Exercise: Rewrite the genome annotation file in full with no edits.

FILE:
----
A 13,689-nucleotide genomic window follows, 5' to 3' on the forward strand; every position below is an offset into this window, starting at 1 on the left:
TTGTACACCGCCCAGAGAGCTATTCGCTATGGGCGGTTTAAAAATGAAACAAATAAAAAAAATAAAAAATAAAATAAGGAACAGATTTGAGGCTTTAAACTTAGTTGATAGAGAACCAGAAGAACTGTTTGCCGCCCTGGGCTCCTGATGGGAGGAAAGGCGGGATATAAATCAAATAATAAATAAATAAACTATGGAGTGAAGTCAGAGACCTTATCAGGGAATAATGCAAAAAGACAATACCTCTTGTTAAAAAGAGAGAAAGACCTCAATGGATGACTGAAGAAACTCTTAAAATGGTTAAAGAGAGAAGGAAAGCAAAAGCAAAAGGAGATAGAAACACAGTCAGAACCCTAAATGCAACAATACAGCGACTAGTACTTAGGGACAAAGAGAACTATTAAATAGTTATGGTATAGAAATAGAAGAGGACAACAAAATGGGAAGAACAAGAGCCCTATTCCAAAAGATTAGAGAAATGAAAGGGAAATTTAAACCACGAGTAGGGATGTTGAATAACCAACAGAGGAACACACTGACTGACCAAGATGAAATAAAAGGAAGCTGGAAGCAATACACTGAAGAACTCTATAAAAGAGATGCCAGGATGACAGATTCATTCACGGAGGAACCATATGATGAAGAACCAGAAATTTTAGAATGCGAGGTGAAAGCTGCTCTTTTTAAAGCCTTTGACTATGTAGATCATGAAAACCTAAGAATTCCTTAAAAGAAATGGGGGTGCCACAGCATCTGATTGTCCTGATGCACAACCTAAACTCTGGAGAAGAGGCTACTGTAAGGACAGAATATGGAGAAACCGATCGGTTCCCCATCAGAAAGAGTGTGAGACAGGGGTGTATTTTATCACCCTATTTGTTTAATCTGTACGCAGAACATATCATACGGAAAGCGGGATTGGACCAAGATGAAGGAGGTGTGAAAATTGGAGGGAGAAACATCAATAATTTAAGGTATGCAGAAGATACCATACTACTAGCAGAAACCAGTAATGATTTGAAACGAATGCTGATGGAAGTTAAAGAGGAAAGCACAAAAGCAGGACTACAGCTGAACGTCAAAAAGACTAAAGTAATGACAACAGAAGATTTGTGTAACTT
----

A 13,689-nucleotide genomic window follows, 5' to 3' on the forward strand; every position below is an offset into this window, starting at 1 on the left:
TTGTACACCGCCCAGAGAGCTATTCGCTATGGGCGGTTTAAAAATGAAACAAATAAAAAAAATAAAAAATAAAATAAGGAACAGATTTGAGGCTTTAAACTTAGTTGATAGAGAACCAGAAGAACTGTTTGCCGCCCTGGGCTCCTGATGGGAGGAAAGGCGGGATATAAATCAAATAATAAATAAATAAACTATGGAGTGAAGTCAGAGACCTTATCAGGGAATAATGCAAAAAGACAATACCTCTTGTTAAAAAGAGAGAAAGACCTCAATGGATGACTGAAGAAACTCTTAAAATGGTTAAAGAGAGAAGGAAAGCAAAAGCAAAAGGAGATAGAAACACAGTCAGAACCCTAAATGCAACAATACAGCGACTAGTACTTAGGGACAAAGAGAACTATTAAATAGTTATGGTATAGAAATAGAAGAGGACAACAAAATGGGAAGAACAAGAGCCCTATTCCAAAAGATTAGAGAAATGAAAGGGAAATTTAAACCACGAGTAGGGATGTTGAATAACCAACAGAGGAACACACTGACTGACCAAGATGAAATAAAAGGAAGCTGGAAGCAATACACTGAAGAACTCTATAAAAGAGATGCCAGGATGACAGATTCATTCACGGAGGAACCATATGATGAAGAACCAGAAATTTTAGAATGCGAGGTGAAAGCTGCTCTTTTTAAAGCCTTTGACTATGTAGATCATGAAAACCTAAGAATTCCTTAAAAGAAATGGGGGTGCCACAGCATCTGATTGTCCTGATGCACAACCTAAACTCTGGAGAAGAGGCTACTGTAAGGACAGAATATGGAGAAACCGATCGGTTCCCCATCAGAAAGAGTGTGAGACAGGGGTGTATTTTATCACCCTATTTGTTTAATCTGTACGCAGAACATATCATACGGAAAGCGGGATTGGACCAAGATGAAGGAGGTGTGAAAATTGGAGGGAGAAACATCAATAATTTAAGGTATGCAGAAGATACCATACTACTAGCAGAAACCAGTAATGATTTGAAACGAATGCTGATGGAAGTTAAAGAGGAAAGCACAAAAGCAGGACTACAGCTGAACGTCAAAAAGACTAAAGTAATGACAACAGAAGATTTGTGTAACTT